The Northeast Missouri Health Council and Adair County Health Department have partnered to bring two medical surge response shelters to northeast Missouri. Estimated delivery of the two shelters is September.
The mobile shelters are equipped with LED lighting, and heating, ventilation, and air conditioning units powered by fuel generators. They feature an aluminum framework covered with insulated vinyl and flooring and can be entirely enclosed or opened at each end for drive-through clinics. The disassembled units will be stored in an 18-foot enclosed trailer when not in use. Each unit requires four to six people to set them up at any location. The shelters are designed to withstand rain, snow and high winds.
Ronald Stewart, planner for the Adair County Health Department, said the mobile shelters will be used for vaccine drive-through clinics and can be used to house people during weather emergencies, power outages and other emergency events that force them from their homes. The units can also be fitted with beds to treat patients in the event hospitals are filled to capacity during the pandemic or during other major disasters.
“This is a turnkey operation,” Stewart said. “We will even receive a full day of training on setting up, taking down, and storing the shelters. Not only our staff will be trained, but staff from other health departments, emergency responders and healthcare providers in the region will also be trained."
As a Federally Qualified Health Center (FQHC), the Northeast Missouri Health Council (NMHC) is eligible to receive federal emergency funds for COVID-19 initiatives. The NMHC Board of Directors voted to invest the $128,000 in emergency funds to purchase the units.
“It was really a no-brainer for us to use one-time emergency funding that’s available to us as an FQHC to make this option available, when such funding is not available to the Adair County Health Department or any other entity in the region,” said Andy Grimm, chief executive officer of the Northeast Missouri Health Council. “The Health Department will store the units and coordinate their use with the Adair County Emergency Operations Command and with other county health departments and hospitals throughout northeast Missouri. It’s a win-win for everyone.”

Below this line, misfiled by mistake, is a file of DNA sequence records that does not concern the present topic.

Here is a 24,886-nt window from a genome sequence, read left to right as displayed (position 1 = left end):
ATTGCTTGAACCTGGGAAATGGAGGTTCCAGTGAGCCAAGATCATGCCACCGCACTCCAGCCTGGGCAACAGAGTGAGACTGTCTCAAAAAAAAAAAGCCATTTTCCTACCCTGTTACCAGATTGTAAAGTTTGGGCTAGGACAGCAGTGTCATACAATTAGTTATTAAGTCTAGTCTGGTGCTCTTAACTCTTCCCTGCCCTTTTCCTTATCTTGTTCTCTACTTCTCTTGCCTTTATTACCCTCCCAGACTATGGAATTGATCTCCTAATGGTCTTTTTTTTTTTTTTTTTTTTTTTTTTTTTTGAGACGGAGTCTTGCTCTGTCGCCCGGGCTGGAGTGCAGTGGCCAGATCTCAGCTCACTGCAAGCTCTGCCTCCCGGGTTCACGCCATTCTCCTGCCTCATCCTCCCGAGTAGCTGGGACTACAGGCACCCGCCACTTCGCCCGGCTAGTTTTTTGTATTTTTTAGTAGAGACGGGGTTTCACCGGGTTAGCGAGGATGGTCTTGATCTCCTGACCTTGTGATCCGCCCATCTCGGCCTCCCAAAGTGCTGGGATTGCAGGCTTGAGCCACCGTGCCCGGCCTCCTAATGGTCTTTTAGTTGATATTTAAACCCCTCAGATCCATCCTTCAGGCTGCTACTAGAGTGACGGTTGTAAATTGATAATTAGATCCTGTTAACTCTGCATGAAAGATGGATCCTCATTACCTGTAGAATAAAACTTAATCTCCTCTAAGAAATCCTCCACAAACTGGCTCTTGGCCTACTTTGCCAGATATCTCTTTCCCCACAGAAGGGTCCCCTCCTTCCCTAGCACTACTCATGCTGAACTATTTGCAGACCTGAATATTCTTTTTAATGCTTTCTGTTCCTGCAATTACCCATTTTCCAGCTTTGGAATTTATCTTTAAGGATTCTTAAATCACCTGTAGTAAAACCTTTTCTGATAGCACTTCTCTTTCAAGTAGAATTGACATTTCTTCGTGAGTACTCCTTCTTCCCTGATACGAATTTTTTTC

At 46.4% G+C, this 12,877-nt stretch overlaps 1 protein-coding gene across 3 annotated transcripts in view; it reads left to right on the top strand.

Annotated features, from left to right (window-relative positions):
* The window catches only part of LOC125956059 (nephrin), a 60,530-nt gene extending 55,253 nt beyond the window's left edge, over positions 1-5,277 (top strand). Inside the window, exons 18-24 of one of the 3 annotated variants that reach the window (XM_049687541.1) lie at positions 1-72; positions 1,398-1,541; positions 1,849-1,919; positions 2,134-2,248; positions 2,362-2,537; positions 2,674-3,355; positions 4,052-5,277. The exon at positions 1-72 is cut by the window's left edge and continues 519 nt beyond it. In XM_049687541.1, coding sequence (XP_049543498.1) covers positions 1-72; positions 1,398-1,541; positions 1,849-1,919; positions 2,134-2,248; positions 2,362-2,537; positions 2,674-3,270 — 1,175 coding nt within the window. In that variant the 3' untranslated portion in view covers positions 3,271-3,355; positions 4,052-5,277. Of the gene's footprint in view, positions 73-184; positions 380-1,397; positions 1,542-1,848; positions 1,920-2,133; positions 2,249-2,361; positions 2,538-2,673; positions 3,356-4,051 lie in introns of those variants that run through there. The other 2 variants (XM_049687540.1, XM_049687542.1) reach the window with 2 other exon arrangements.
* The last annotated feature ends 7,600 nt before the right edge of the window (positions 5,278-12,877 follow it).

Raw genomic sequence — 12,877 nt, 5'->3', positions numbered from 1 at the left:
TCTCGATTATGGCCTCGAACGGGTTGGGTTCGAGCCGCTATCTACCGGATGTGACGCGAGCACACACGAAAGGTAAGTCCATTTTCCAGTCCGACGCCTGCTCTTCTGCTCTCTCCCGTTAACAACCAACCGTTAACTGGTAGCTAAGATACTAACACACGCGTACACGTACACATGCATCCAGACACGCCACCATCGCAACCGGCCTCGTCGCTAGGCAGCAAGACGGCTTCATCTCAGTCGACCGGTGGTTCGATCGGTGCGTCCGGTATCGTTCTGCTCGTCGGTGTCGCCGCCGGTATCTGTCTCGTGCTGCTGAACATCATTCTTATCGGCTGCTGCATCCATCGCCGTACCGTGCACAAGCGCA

“The purchase of these shelters by the Northeast Missouri Health Council is a big step toward having the resources we need to vaccinate residents for both influenza and for COVID-19 when that vaccine is available,” said Jim LeBaron, administrator of the Adair County Health Department. “The units offer an enclosed, temperature-controlled space that’s safe and comfortable for people driving through while protecting our staff and all of our community healthcare partners responding to COVID-19 and other potential public health emergencies,” he said. “It’s likely that the COVID-19 vaccine will be ready in the dead of the northeast Missouri winter, so we need a place to administer the vaccine where it’s safe for residents and staff.”
NMHC has medical and dental clinics in Kirksville, Macon and Kahoka, and medical clinics in Edina and Milan, providing services throughout northeast Missouri.
Grimm said the sparser population spread throughout northeast Missouri as opposed to other areas of the state often puts the region at a disadvantage for funding and resources, but it’s the willingness of healthcare providers and health departments to work across county lines that ensures service to area residents, especially during times of public health emergencies and natural disasters.
“We all either come together and figure it out on our own or what needs to happen doesn’t,” Grimm said.